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Lilly links up with Precision BioSciences in genome editing deal

Precision will receive an upfront cash payment of $100m

Eli Lilly has shifted its focus to genome editing following a new research collaboration deal agreed with US-based specialist Precision BioSciences, fronting an initial $100m for access to its novel ARCUS platform.

Lilly and Precision will collaborate on the research and development of in vivo therapies for gene disorders, with an initial focus on Duchenne muscular dystrophy and two further undisclosed gene targets.

Precision’s ARCUS genome editing platform could deliver ‘safer, more specific gene edits’ through the use of a naturally occurring gene editing enzyme known as endonuclease I-CreI, according to the company.

By using this technology, Precision can re-engineer the enzyme’s editing abilities to ‘knock-in, knock-out and repair’ the targeted cells.

“We look forward to working with Lilly to leverage our deep understanding of in vivo gene editing and experience with ARCUS to develop new therapies, including a potentially transformative treatment for Duchenne muscular dystrophy," said Derek Jantz, chief scientific officer and co-founder of Precision BioSciences.

Under the terms of the deal, Lilly will pay Precision $100m upfront and also make an equity investment totalling $35m in Precision’s common stock.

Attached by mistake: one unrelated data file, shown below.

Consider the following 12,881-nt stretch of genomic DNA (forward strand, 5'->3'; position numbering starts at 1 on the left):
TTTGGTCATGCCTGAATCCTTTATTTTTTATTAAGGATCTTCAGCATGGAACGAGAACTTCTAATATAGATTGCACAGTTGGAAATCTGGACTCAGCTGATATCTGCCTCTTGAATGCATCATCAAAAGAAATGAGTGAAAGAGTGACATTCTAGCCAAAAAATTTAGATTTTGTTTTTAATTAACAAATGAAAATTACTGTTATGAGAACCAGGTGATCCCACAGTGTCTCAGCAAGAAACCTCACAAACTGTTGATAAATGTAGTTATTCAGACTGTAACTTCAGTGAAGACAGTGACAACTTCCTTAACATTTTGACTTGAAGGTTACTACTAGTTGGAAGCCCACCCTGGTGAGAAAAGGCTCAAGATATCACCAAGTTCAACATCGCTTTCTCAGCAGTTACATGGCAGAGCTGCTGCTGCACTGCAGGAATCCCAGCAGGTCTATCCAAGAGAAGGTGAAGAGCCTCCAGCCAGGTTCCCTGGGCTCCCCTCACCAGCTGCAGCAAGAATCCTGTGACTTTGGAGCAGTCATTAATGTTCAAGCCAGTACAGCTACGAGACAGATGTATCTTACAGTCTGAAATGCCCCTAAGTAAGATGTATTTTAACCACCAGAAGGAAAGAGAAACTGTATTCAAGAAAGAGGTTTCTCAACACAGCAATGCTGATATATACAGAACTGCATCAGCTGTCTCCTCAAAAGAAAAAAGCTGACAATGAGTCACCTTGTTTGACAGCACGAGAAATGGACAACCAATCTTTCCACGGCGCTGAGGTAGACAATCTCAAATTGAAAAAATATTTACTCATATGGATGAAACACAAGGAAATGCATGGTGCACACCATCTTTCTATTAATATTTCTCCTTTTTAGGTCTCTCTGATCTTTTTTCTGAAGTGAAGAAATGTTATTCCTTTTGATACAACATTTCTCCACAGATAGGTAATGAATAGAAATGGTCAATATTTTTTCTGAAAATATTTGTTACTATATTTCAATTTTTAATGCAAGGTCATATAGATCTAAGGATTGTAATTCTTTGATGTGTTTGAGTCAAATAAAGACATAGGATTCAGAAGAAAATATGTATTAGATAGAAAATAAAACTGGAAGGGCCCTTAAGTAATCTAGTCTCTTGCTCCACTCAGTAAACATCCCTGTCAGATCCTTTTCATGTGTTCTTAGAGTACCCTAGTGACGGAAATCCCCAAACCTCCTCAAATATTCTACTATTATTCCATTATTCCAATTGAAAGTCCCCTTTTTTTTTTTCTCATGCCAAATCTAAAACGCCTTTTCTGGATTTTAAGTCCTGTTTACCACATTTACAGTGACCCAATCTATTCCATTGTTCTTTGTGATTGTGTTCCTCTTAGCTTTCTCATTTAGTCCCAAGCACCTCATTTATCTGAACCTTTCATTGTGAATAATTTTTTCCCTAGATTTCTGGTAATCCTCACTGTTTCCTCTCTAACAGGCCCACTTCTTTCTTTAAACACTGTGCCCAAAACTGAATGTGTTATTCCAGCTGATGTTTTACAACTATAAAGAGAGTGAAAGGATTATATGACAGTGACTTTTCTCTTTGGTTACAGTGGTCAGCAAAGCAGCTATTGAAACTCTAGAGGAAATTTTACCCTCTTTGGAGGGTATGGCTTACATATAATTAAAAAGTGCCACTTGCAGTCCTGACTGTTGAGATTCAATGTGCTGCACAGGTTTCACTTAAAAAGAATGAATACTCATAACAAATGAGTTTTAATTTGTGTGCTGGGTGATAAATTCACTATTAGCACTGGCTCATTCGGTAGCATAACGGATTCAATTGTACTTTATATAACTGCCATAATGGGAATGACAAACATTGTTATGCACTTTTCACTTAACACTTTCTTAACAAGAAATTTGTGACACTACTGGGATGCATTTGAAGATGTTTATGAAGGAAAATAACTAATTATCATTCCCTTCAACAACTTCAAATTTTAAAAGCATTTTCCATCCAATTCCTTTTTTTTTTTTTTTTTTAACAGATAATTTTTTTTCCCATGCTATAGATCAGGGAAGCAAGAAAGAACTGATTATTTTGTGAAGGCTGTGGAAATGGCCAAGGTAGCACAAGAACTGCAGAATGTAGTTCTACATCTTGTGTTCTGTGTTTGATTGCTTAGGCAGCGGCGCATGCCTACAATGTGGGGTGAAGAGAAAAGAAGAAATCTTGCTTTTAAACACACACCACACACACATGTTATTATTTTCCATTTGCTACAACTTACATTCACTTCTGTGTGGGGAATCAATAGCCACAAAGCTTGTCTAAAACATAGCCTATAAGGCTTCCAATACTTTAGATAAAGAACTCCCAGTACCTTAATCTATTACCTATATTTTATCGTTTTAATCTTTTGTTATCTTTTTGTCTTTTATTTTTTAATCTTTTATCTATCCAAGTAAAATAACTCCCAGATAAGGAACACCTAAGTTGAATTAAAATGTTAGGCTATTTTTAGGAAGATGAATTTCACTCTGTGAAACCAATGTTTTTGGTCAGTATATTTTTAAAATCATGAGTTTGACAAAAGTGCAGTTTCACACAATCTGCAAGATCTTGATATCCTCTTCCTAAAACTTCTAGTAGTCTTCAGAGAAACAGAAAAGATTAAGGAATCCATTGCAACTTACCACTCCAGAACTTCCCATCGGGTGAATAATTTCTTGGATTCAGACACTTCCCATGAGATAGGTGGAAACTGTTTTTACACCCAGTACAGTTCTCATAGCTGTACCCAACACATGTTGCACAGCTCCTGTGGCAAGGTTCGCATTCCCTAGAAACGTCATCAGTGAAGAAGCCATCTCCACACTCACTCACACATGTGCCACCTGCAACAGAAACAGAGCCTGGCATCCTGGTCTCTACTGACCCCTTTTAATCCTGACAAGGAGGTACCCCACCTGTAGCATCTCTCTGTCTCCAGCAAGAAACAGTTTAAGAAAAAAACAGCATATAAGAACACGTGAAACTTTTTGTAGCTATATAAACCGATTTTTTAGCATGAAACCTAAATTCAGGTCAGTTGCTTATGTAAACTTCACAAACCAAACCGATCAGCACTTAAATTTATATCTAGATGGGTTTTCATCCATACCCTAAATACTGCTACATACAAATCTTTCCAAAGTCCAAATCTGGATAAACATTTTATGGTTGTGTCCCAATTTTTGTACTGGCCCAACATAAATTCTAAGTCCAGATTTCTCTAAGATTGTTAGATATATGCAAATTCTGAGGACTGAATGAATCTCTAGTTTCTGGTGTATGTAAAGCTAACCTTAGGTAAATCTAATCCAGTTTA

In addition, Precision is eligible to receive up to $420m in potential development and commercialisation milestones per product, with tiered royalties on top of that if Lilly successfully commercialises a therapy from the collaboration.

While Precision will lead pre-clinical research and IND-enabling activities, Lilly will assume responsibility for clinical development and commercialisation.

Lilly will have the right to select up to three additional gene targets as part of the deal, and Precision can also choose to co-fund clinical development of one product in return for an increased royalty rate on product sales.

"Gene-edited therapies are emerging as a promising approach to help patients afflicted with genetic conditions," said Ruth Gimeno, vice president of diabetes and metabolic research at Lilly.

"We look forward to working closely with Precision's scientific team and leveraging their platform to develop and deliver breakthrough medicines for untreated genetic disorders,” she added.

A number of companies are seeking to develop therapies for DMD as the therapy area becomes increasingly more competitive.

In August, the US Food and Drug Administration (FDA) approved Japanese pharmaceutical company Nippon Shinyaku’s (NS Pharma) DMD drug Viltepso (viltolarsen).

Sarepta is also prominent in the DMD therapy area and the company's second approved DMD therapy Vyondys 53 (golodirsen) received approval last December.

Vyondys 53 is Sarepta’s second approved DMD therapy after Exondys 51 (eteplirsen). It was the first disease-modifying treatment to be introduced in the US four years ago for the inherited muscle-wasting disease.

Article by
Lucy Parsons

23rd November 2020

From: Sales



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